if i were a bicycle thief

there are many differences, and similarities between/with japanese and australian bicyle laws, culture and habits.

one such difference is in how most japanese bicycle owners don't tend to lock their bicycle to an immovable object. instead, one or two locks are used to immobilise the wheels. i could only guess that it might be reflective of a generally law abiding culture with low chance of bicycles being stolen, and/or that bicycles are so common and such an everyday part of life, that people might think, "why on earth would you want to steal a bicycle?"


  1. I am not sure on your second point. The dutch have bicycles sewn into their DNA and yet they are forever stealing each other's bikes (actually this is unfair...a few ne'er-do-wells are doing all the stealing...but they do a lot of it). It puts me in mind of two favourite topics.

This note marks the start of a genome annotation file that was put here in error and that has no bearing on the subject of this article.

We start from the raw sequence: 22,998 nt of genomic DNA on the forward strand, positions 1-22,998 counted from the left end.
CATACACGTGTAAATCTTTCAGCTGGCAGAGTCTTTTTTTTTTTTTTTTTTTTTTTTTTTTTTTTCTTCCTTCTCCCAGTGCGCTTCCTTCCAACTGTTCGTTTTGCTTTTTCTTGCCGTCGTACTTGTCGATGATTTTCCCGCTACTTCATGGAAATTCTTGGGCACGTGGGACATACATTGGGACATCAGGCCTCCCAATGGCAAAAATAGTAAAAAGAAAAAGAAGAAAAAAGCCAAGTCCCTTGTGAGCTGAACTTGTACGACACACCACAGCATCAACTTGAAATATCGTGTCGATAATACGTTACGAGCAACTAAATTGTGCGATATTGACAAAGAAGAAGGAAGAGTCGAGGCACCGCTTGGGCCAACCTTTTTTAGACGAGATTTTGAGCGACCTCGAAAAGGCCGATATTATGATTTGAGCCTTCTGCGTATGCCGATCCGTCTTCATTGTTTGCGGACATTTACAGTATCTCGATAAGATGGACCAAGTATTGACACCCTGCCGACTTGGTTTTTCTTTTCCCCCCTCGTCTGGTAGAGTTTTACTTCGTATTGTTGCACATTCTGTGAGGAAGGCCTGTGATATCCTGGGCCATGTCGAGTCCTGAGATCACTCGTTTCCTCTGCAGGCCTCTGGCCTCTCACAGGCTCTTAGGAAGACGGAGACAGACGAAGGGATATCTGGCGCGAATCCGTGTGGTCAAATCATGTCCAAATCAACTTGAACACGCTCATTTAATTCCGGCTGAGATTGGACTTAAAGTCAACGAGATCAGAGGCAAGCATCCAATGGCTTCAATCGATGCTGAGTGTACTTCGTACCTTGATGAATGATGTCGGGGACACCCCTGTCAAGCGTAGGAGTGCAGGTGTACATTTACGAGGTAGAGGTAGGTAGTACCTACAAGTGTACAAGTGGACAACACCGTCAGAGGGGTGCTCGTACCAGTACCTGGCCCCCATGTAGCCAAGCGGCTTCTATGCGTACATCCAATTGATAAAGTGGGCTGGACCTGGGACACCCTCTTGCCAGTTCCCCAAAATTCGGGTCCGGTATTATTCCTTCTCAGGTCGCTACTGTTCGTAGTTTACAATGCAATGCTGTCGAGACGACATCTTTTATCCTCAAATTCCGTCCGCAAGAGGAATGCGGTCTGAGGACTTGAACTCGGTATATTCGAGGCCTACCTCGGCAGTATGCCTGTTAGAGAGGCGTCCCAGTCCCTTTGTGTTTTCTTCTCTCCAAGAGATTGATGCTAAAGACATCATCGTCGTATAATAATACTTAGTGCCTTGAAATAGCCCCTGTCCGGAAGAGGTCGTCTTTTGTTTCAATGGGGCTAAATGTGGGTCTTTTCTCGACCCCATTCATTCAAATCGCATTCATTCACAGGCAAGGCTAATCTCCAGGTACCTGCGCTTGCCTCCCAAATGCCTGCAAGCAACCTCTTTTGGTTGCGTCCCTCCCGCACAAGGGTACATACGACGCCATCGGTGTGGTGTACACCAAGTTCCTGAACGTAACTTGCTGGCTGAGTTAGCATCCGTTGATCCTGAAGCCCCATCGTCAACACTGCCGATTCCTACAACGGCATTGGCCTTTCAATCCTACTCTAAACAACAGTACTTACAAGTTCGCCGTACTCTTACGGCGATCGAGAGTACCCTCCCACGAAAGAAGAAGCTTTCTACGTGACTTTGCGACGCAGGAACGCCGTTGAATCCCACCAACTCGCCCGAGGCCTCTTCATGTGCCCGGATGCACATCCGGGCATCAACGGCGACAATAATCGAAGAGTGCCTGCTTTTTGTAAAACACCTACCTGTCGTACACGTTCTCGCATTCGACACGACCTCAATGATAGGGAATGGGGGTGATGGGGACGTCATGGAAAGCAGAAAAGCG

1)The effectiveness of punishment as deterrent. The japanese courts have an over 99% guilty verdict for anything which reaches trial. Appalling for a country that is considered a lawful, democratic and fair country.

    2) The ability of ancient cultures to deal with crimes, criminal intent and anti-social behaviour via social rather than legal mechanisms.

  2. Interesting that you should mention the Dutch... I had actually thought, when in Japan, that a Dutch bicycle thief would, possibly, be overwhelmed by choice... the number of bicycles that are so poorly secured (by Dutch standards) is amazing!